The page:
Embracing the Great Equalizer: Native American women taking up firearms classes for self-defense

(AP Photo/Elaine Thompson)

Women have been among the fastest growing customers of guns for a while. The COVID-19 pandemic saw massive jumps in women buying their first gun. That trend has not slowed down, and culturally, gun ownership and concealed carry are spreading (archived links). 


Native American women taking up firearms classes for self defense: ‘Refusing to be victims’
By Emma Colton, Fox News

Gun ownership is stepping in to help bridge a safety gap in New Mexico’s vast Indian country, according to gun experts in the state.

“No one is coming to save you” is a motto among Native Americans in New Mexico, according to Joe Talachy, a Pueblo of Pojoaque tribal officer who owns one of the few Native-founded gun stores in the U.S. […]

“People are starting to say, ‘Look, I used to see guns as being scary,’ and all this. But they’re looking at self-defense now as a necessity. Given the current circumstances and the instability going on, people are starting to understand that they need to defend themselves. For Native American people, our men and women – I’ve trained plenty of them – they’ve decided to take their own self-defense into their hands as well,” Talachy told Fox News Digital in a phone interview.

Talachy opened Indigenous Arms in Santa Fe in 2021 and said he saw an “increase in signups” for firearms classes “immediately after the pandemic.” […]

All in, Talachy said between 15-20 people enroll in his classes each month, training hundreds of people since opening roughly two years ago. Among Native American women, specifically, he’s seen an uptick in enrollment and interest in the classes.

“Almost every week we have a Native woman or someone close to family saying I’m really interested in taking this class and picking up a firearm because you see the numbers with the missing and murdered indigenous women and people,” Talachy said.


Native American women have been historically subjected to a lot of violent crime. The alarming statistics back that up. Initiatives to arm Native American women should have been launched a long time ago, but it’s not too late if it means saving lives in the future.

“People are refusing to be victims. Women are refusing to be victims anymore. The gun is a great equalizer, right? You talk about gun ownership, it doesn’t matter how big or small or whatever you may be, the gun at least evens out the fight,” Talachy said.

“We talk about disparity of force. Women, you know, are biologically smaller than men or don’t have the muscle structure that men do. But that doesn’t give them any reason not to be able to defend themselves the same way any human being should be able to,” he added. […]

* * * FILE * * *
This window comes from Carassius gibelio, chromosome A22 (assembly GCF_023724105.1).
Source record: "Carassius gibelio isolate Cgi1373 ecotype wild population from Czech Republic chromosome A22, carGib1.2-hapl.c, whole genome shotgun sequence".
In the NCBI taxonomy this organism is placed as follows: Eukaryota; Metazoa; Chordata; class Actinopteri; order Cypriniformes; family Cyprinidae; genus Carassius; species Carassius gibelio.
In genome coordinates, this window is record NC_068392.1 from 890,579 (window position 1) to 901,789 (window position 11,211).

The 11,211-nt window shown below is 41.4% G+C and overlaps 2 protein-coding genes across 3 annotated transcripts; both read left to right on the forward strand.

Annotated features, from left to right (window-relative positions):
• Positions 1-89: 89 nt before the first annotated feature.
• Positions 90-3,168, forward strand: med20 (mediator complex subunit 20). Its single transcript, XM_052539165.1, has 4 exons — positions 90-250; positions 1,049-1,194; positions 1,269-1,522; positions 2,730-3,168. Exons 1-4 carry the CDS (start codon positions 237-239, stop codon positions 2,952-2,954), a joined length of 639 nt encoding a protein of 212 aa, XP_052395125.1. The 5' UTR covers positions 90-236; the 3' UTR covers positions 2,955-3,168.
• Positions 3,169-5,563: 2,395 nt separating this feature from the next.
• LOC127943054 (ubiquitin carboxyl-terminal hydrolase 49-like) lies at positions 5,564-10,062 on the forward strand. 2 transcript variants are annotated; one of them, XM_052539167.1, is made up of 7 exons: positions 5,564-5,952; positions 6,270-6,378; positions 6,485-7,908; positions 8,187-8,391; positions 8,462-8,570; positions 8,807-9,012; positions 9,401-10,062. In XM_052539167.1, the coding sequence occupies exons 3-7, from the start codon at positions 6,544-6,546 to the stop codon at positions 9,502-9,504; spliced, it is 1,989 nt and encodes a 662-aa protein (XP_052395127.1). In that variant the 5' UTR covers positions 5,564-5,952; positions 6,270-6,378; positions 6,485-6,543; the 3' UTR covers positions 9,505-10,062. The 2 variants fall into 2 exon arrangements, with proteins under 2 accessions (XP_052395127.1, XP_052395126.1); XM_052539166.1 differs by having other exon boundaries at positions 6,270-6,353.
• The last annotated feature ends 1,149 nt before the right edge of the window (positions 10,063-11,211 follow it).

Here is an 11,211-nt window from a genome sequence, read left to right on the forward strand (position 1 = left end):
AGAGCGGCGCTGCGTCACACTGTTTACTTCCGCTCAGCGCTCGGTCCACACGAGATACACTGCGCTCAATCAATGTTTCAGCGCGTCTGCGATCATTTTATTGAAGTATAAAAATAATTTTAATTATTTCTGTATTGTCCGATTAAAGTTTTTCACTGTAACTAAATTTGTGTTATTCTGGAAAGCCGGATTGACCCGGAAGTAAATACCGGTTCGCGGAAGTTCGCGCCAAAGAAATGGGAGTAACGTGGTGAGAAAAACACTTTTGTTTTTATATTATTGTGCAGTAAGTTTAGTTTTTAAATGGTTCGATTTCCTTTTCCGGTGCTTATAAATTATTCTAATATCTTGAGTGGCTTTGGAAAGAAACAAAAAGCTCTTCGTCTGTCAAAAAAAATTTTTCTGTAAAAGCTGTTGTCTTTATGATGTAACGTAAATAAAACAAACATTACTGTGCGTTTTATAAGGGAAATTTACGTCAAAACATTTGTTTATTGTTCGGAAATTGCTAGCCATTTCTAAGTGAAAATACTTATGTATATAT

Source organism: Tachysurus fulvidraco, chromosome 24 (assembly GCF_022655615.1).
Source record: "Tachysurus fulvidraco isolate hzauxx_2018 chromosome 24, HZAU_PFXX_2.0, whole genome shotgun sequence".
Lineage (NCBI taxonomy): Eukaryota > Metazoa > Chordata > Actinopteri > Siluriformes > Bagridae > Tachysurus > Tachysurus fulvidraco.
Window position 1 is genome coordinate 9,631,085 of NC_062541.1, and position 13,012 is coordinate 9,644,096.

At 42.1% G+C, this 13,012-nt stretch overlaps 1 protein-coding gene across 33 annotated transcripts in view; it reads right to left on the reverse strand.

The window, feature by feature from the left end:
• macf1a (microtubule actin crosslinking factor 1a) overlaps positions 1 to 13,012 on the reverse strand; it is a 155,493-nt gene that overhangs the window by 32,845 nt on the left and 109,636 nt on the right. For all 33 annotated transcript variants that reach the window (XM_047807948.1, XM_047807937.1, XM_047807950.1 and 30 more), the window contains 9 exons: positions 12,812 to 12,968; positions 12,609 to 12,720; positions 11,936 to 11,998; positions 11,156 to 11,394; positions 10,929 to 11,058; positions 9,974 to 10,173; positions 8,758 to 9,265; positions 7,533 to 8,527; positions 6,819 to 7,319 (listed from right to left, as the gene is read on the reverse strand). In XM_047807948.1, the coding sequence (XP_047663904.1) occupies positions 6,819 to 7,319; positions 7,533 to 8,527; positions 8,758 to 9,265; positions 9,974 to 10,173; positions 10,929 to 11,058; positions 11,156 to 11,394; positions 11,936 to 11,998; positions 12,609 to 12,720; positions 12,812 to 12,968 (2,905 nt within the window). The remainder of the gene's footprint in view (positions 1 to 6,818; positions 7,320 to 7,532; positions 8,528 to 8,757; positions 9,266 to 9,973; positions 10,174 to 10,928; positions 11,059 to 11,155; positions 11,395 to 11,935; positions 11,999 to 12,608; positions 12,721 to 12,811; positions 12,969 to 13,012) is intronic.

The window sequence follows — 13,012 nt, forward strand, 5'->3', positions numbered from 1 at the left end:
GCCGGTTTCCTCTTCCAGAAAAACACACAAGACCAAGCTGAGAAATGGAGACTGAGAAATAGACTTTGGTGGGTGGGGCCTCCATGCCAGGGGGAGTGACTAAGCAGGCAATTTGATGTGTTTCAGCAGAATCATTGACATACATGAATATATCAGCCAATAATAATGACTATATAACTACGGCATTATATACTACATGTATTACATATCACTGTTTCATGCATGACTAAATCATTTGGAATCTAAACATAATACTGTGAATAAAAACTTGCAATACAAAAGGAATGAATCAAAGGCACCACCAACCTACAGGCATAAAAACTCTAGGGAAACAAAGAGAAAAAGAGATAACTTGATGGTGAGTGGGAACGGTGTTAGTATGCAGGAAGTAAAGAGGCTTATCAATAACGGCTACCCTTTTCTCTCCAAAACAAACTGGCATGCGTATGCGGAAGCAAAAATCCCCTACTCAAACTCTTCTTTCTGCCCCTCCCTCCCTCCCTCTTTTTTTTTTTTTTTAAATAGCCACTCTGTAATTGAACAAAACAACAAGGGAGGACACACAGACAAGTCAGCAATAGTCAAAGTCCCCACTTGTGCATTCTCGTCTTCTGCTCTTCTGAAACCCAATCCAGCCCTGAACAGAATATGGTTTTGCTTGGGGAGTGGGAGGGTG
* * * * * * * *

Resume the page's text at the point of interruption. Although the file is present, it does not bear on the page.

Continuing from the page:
“When I’m in the field and in classes, I’ve observed a very powerful shift: More women in New Mexico are recognizing that firearm ownership isn’t just empowering — it can save their life. With each individual I engage, I’m reminded that the education provided by the USCCA holds the potential to not only enhance their safety, but also equips them to be their own protector — ready to step in and save lives,” Gutfrucht said.

Crimes on tribal lands has been a long-standing issue, with the Bureau of Indian Affairs reporting “that more than four in five American Indian and Alaska Native women (84.3 percent) have experienced violence in their lifetime,” according to a 2016 National Institute of Justice study.

In New Mexico, the FBI last year released 192 names of Native Americans confirmed missing from the state and the Navajo Nation. Between mid-July 2022 and mid-April of this year alone, more than 650 Native Americans were reported missing, the FBI said in May.


The massive sizes of some Native American reservations and the low population density make even the most effective law enforcement response an impractical solution for a woman’s immediate security needs.

Initiatives focusing on missing and murdered Indigenous people are at the heart of Talachy’s efforts to train Americans on self-defense, explaining that when tragedy or crime strikes, people only have seconds to react. Even the best law enforcement agencies in the nation struggle to quickly respond to crimes, while on rural tribal lands, the response times can be longer due to how the areas are spread out.

“Even for the best law enforcement officers or best law enforcement agencies are going to struggle to be there immediately. Critical situations happen within a few seconds, much less waiting for a 10, 15 minute response time, especially here in rural New Mexico.”

It’s good to see Native American women get on board with gun ownership. Clearly, not all moms are on board with the sort of activism and action that “Moms Demand Action” wants, nor the sort of gun control that New Mexico Democrats are pushing. Firearms ownership and proficiency should be a part of every woman’s lifestyle. The great Annie Oakley once said:

“I would like to see every woman know how to handle guns, as naturally as they know how to handle babies.”


It’s great to see Oakley’s dream slowly and steadily coming to fruition.

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